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2012 Runner-Up Thompson Ecstatic to Return to His Favorite Course

September 15, 2020 Mamaroneck, N.Y. By Dave Shedloski
Michael Thompson made his USGA debut at Winged Foot in the 2004 U.S. Amateur and immediately fell in love with the venue. (Robert Beck/USGA)

Though Michael Thompson has scant experience in the U.S. Open – just three appearances – it  has not been without its highlights. He finished tied for 29th and was low amateur in his debut in 2008 at Torrey Pines’ South Course, and he finished tied for second behind Webb Simpson in 2012 at The Olympic Club.

“If I’m disappointed in anything as it relates to the U.S. Open, it’s that I haven’t done a better job getting into it,” the Arizona native said wryly. “I feel like my game sets up well for this championship. You know, plod along, kind of a steady Eddie is how I like to play. It’s definitely how you have to play this week. It could be pretty brutal. And I can’t wait.”

Thompson, 35, has been pointing toward qualifying for this week’s 120th U.S. Open at Winged Foot Golf Club in Mamaroneck, N.Y., for some time, and he did a bang-up job getting into it by winning the 3M Open in late July in Minneapolis. He considers Winged Foot his favorite venue after falling in love with the storied club while playing in his first U.S. Amateur in 2004. Thompson reached match play but was eliminated in the first round by Madalitso Muthiya of Zambia in 20 holes.

After playing nine-hole practice rounds on Sunday and Monday on Winged Foot’s West Course, the two-time PGA Tour winner loves the place even more, even though it is much longer and more difficult than the course he encountered 16 years ago.

“It’s still a very fair test and right in front of you,” Thompson said. “And, really, with the rough and the difficulty of the greens, I don’t see how anyone is going to have a bogey-free round. It would take something unbelievable. So knowing everyone is going to make bogeys, I pair that with my mindset of just keeping it in play and putting well and I think that sets up well for me.”

That formula worked well for him in the 112th U.S. Open on Olympic’s Lake Course, where he had a little history, having finished runner-up to Colt Knost in the 2007 U.S. Amateur. “I was pretty proud of that,” he said of his performance in the 2012 Open, where he closed with a 3-under 67, the low round of the day, to share second place with Graeme McDowell, one stroke behind Simpson.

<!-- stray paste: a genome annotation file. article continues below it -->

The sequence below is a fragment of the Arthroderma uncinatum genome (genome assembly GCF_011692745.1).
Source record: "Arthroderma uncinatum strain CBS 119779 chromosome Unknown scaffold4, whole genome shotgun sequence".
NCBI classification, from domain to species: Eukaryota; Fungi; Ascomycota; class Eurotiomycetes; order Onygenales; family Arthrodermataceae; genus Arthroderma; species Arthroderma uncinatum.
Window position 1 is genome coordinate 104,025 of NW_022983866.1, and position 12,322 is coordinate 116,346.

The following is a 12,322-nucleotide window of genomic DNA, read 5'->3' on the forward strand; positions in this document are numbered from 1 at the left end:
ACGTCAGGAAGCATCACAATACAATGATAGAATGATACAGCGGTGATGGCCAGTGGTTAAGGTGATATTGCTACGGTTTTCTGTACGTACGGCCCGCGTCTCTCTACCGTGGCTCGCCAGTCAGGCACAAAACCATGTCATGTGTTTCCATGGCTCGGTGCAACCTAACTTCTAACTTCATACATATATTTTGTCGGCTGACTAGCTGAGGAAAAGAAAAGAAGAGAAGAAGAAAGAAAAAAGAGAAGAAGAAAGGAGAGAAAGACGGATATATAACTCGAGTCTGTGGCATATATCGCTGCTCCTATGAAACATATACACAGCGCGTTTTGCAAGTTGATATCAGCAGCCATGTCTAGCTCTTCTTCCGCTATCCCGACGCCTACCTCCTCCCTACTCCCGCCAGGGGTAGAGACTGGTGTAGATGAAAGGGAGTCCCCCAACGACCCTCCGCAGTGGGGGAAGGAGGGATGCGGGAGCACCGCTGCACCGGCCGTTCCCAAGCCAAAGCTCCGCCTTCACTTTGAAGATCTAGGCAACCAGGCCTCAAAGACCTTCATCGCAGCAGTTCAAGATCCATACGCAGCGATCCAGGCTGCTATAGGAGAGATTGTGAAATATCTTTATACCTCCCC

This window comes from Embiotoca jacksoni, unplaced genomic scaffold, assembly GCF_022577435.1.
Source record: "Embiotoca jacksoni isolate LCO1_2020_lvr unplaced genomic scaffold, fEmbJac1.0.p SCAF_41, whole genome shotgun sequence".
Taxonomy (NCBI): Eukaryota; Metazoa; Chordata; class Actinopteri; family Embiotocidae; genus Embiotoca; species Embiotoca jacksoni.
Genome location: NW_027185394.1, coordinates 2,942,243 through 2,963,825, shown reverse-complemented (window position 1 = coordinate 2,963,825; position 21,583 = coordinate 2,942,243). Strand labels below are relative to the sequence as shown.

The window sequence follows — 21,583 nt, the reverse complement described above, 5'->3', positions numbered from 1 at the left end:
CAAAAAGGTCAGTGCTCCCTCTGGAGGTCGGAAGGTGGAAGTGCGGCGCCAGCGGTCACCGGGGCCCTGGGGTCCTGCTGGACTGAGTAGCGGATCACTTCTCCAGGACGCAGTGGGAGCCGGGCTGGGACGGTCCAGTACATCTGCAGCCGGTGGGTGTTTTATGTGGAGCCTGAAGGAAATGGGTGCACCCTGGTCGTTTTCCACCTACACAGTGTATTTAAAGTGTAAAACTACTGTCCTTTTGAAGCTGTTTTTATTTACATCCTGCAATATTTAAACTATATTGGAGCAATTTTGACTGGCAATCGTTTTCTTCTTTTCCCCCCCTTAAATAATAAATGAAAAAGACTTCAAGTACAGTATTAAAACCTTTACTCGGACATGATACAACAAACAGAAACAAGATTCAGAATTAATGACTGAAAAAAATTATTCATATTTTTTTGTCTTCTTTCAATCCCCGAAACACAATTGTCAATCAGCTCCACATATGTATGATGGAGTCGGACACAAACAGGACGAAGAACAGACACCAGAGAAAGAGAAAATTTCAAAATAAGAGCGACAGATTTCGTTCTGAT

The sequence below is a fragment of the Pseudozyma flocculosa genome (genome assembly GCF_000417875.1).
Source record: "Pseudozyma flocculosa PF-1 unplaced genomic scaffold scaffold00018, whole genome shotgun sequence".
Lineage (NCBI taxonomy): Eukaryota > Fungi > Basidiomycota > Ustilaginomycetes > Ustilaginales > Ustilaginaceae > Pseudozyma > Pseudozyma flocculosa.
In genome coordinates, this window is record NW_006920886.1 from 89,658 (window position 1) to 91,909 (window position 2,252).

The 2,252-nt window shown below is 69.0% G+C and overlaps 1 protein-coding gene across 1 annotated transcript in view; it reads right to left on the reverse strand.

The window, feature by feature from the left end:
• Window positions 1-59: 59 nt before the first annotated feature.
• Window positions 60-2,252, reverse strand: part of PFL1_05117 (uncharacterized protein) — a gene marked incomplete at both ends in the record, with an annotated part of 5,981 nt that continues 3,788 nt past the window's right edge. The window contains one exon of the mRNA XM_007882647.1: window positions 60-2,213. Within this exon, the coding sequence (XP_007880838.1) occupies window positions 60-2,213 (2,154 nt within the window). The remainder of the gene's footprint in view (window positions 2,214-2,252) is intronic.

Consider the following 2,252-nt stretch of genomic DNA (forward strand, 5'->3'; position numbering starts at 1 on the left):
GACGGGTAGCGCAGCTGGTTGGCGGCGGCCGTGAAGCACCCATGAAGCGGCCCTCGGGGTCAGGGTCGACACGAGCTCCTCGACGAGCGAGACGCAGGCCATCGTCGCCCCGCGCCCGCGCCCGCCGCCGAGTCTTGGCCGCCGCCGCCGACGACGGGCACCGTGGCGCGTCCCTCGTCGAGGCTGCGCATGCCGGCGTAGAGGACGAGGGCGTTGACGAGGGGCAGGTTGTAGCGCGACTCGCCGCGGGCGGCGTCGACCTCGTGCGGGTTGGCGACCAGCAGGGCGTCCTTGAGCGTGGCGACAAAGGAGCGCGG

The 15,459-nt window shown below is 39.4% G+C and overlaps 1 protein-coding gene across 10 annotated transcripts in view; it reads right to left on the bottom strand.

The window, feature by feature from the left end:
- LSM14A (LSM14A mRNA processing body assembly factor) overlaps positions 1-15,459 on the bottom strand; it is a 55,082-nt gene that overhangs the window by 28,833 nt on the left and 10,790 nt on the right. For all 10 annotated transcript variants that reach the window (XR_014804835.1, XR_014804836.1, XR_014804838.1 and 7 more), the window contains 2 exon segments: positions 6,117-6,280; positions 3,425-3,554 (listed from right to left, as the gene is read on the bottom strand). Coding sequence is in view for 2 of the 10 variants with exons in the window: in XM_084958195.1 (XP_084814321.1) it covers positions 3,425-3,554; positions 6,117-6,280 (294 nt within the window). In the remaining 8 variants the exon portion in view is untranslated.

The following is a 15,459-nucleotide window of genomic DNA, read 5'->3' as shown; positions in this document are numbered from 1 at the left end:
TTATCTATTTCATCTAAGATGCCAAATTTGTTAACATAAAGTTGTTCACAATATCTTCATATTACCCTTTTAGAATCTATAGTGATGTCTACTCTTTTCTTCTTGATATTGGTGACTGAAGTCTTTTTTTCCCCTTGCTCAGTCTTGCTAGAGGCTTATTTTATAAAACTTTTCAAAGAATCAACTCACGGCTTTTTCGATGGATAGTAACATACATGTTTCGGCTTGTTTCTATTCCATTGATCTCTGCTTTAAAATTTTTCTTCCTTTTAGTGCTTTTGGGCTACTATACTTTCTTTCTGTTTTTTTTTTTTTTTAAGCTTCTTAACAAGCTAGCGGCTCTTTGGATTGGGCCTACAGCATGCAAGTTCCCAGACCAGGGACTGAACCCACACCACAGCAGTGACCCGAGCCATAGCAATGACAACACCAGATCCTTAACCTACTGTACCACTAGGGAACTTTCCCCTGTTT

Though the Sea Island, Ga., resident hasn’t followed up on his strong performance in the 3M Open, where he posted a career-low 19-under 265 score, Thompson is confident in the status of his game. That’s mostly due to retooling his swing with the help of instructor Justin Parsons, a process that began before the PGA Tour was forced to cancel a series of events because of the COVID-19 pandemic – which also caused the rescheduling of this championship from its traditional mid-June staging.

Thompson ranks 32nd on Tour in driving accuracy, down slightly from a year ago, but still vastly improved from most other seasons. It’s no wonder he has enjoyed seeing more difficult setups in the latter part of the year, including at the BMW Championship at Olympia Fields, which hosted the 2003 U.S. Open. Dustin Johnson and eventual winner Jon Rahm played off at 4 under par.

“It’s nice to see accuracy playing a bigger role in the last couple of months in tournaments,” Thompson said. “I think we've gotten away from that as a tour and as a game and there hasn't been as much pressure on hitting it straight. So it's good to see that kind of coming back into play a little bit, making it so that just hitting it long isn’t all you need to do out there. Keeping it in play, working the ball and hitting shots, that should be rewarded more, I think.”

It certainly should be the case this week on Winged Foot’s vaunted par-70 West Course, which measures 7,477 yards and is flanked by what Thompson regards as the most penal rough he’s seen in some time. “They’ve done a great job with the graduated rough, but even that first cut of rough, that’s about 3-4 inches, because the course is so long you might have to try to hit a longer iron but the ball doesn’t want to come out.”

Sounds like trouble, especially for a shorter hitter like Thompson.

“No, I love it,” he said. “Since the restart I’ve been hitting a lot of fairways. I didn’t score that well, but I was second in driving accuracy at Olympia Fields. I’m excited for the challenge.”

Indeed, nothing is going to dissuade Thompson from enjoying his first U.S. Open in seven years and just his 12th start in a major championship – especially at a historic layout that gets his pulse rate higher.

“Just being back here, it has that big-time tournament feel to it,” he said with palpable excitement in his voice. “Just the history of the club and kind of the simple way you have to play the golf course, just knowing it’s going to be hard. It just makes it fun. And then what’s at stake … yeah, this is going to be a special week. It’s going to be memorable no matter what happens.”

Dave Shedloski is an Ohio-based freelance writer who frequently contributes to and